CHRONICLE: Looking Back on Josh Trank’s Powerful Debut 10 Years Later

Talking about Josh Trank's Chronicle 10 years later
Chronicle Josh Trank

Chronicle was a film lauded for its originality within the superhero genre. Nowadays, there are all different kinds of superhero films. With the rise of the Marvel Cinematic Universe in 2008 with Jon Favreau’s Iron Man, more independent films have been passed over for big-budget spectacles. Many view the films released independently of the MCU staple or even Warner Bros. many releases under the DC brand as quite forgettable in today’s oversaturation.

However, ten years ago, a director who would eventually have his career nearly decimated by a film that was notorious for its horrible production would direct a film that many have forgotten in today’s day and age. That director was Josh Trank, who would go on to direct the hated Fant4stic film for 20th Century Fox.

Who is Josh Trank?

Josh Trank on the set of Fant4stic with Miles Teller (Reed Richards)

Josh Trank is a film editor and director from Los Angeles who gained popularity following the release of his debut film, the found-footage superhero thriller Chronicle, which celebrated its tenth anniversary back in February of 2022. Trank’s film, which expertly used a combination of intricate action and character story-telling led many audiences to his film, which was made on a budget of just $12 Million dollars.

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Chronicle eventually grossed over $125 Million, over ten times the original budget allotted to him, paving the way for Trank to be hired to direct the Fantastic Four reboot. Chronicle‘s release while Trank was 27 years old made him the youngest director in the history of Hollywood to direct a successful film, taking the record away from Stephen Spielberg, who released the classic Adventure/Horror film JAWS in 1975. So, you know Trank’s got some skin in the game.

However, with the success of Chronicle, one would imagine Trank as being one of the most sought-after directors in Hollywood, right? Well, he was until Fantastic Four. The film was lambasted by critics and fans alike, many stating the film’s story, acting, and length were to blame for its horrible reception. Trank posted and then deleted a tweet prior to the film’s release, blaming 20th Century Fox’s interference on the film’s overall reception. Actor Toby Kebbell, who portrayed Victor Von Doom/Doctor Doom in the film, has since corroborated these statements.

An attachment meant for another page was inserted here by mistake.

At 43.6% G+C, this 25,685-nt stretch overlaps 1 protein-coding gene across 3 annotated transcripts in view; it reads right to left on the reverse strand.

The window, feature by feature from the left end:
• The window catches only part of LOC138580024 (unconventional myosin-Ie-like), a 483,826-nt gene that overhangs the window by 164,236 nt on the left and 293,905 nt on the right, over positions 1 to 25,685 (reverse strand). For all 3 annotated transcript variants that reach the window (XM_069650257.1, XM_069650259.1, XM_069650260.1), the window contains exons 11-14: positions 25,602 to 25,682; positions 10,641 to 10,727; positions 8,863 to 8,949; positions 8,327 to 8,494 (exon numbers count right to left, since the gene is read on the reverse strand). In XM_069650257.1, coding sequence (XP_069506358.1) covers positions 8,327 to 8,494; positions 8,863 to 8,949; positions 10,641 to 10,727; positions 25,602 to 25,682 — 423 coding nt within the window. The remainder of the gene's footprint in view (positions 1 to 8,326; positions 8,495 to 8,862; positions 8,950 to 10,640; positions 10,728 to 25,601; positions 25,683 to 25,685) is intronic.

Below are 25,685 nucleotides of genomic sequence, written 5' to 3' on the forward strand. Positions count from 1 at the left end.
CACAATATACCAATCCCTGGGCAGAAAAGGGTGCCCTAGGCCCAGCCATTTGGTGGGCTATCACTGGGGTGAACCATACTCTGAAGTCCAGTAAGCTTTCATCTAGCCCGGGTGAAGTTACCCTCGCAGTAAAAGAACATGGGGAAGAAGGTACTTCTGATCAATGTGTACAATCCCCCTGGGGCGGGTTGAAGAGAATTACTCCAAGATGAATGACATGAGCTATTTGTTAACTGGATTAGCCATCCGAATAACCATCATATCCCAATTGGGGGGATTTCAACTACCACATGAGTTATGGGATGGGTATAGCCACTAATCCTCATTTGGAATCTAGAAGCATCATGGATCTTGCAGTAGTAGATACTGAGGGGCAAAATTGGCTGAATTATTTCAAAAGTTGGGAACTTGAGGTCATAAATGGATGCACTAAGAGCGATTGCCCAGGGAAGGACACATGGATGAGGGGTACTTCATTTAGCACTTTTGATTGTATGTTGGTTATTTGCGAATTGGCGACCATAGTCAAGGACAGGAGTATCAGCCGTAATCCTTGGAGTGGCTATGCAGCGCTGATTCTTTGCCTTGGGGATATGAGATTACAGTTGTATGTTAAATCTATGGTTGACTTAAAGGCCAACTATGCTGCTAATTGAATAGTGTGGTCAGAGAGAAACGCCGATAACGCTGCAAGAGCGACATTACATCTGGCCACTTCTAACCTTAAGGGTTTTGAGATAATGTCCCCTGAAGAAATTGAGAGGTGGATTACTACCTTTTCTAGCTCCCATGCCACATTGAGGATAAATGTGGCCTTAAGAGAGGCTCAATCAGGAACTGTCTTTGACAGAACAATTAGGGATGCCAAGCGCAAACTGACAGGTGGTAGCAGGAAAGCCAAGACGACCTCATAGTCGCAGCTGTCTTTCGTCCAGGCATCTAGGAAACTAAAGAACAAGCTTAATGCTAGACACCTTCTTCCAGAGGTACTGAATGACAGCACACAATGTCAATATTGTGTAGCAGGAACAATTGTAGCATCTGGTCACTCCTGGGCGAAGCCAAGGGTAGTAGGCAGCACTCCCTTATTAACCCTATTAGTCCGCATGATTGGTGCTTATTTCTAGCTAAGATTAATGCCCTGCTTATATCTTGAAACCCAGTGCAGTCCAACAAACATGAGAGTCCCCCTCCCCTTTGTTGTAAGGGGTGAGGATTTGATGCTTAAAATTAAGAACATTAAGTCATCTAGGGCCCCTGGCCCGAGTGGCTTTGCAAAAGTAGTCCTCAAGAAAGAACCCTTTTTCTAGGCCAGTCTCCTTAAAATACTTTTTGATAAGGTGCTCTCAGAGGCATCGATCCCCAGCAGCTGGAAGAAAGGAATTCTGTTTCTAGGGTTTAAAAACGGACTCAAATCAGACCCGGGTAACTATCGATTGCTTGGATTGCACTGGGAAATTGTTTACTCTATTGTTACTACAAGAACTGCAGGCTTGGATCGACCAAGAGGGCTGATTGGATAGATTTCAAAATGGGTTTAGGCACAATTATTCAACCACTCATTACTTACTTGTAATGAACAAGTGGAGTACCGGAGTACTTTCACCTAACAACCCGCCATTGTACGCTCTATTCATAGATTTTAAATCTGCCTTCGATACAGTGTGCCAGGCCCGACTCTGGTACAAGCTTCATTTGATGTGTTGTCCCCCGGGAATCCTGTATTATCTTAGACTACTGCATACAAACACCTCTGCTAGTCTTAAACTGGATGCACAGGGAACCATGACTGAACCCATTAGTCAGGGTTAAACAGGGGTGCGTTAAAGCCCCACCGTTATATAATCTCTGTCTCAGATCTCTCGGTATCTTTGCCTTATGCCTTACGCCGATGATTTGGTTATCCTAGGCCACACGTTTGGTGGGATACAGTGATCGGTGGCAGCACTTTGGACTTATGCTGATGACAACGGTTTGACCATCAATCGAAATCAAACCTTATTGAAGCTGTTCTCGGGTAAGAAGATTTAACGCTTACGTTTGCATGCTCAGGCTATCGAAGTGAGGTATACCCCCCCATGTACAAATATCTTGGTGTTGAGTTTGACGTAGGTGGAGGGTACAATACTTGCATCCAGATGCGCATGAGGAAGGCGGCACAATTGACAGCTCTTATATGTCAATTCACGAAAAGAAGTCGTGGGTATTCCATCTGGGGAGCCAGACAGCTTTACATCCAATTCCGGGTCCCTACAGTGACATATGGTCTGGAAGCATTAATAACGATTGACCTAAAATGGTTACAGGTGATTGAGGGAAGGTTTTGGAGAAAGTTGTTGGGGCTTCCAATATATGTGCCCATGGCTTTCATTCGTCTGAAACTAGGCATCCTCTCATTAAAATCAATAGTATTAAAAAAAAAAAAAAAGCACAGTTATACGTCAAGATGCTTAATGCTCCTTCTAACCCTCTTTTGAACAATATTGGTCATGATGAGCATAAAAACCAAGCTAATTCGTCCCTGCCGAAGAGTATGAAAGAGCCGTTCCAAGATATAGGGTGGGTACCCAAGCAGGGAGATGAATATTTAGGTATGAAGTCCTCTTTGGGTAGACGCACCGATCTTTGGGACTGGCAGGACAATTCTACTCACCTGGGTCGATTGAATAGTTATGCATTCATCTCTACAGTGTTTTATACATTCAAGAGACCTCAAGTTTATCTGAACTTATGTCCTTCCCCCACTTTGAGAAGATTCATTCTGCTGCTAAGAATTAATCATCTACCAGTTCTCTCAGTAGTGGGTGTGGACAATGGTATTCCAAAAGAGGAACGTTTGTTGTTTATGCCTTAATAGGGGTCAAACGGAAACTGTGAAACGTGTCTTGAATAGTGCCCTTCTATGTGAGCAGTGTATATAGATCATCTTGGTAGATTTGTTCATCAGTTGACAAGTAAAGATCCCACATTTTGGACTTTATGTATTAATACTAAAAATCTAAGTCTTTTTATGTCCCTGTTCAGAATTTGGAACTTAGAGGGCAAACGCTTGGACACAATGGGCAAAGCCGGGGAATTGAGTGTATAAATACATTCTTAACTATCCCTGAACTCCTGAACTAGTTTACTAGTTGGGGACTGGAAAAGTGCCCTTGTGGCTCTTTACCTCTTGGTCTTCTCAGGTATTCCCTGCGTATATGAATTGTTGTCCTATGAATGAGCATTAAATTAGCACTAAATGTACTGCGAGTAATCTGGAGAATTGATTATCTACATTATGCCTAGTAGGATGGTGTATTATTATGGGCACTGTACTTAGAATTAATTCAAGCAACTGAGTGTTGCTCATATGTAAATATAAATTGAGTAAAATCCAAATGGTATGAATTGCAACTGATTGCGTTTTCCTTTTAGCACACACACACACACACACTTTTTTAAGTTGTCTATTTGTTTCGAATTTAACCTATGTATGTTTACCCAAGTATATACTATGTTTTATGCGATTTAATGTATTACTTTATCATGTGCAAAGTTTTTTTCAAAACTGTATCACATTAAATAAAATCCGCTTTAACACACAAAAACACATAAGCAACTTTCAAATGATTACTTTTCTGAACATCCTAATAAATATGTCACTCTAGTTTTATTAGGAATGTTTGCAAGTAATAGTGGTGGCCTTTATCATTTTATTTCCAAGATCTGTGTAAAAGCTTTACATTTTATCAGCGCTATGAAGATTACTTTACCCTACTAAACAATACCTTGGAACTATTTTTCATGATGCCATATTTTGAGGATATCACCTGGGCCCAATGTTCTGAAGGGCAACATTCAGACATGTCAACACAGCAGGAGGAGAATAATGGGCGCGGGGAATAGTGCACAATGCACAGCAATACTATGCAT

Prior to Chronicle‘s release, many studios had attempted to bring him on board their projects, including as a writer and director for an R-Rated cut of Sony’s upcoming Venom film as well as an adaptation of Shadow of the Colossus, the 2005 PlayStation exclusive. However, following Fant4stic‘s failure, Trank decided to take a five-year hiatus from filmmaking before returning in 2020 with Capone, a biopic about the famed tax evader and mobster Al Capone, with Tom Hardy playing the titular role. The film received mixed reviews following its video-on-demand release.

What was Chronicle?

Dane DeHaan, Michael B. Jordan, and Alex Russell on set of Chronicle

Now that you have some context for who Trank is now, let’s go back a decade and take a look at his directorial debut. Chronicle details the story of three young high school seniors: Andrew Detmer (Dane DeHaan), Matt Garetty (Alex Russell), and Steve Montgomery (Michael B. Jordan). Andrew is a social outcast whose home life is incredibly toxic due to his abusive stepfather and his deathly sick mother. Invited by his cousin, Matt, Andrew goes to a party where he meets popular jock and class president candidate Steve Montgomery, who leads him and Matt to a cave containing a mysterious alien crystal that subsequently gives them all the power of telekinesis (essentially, they have The Force).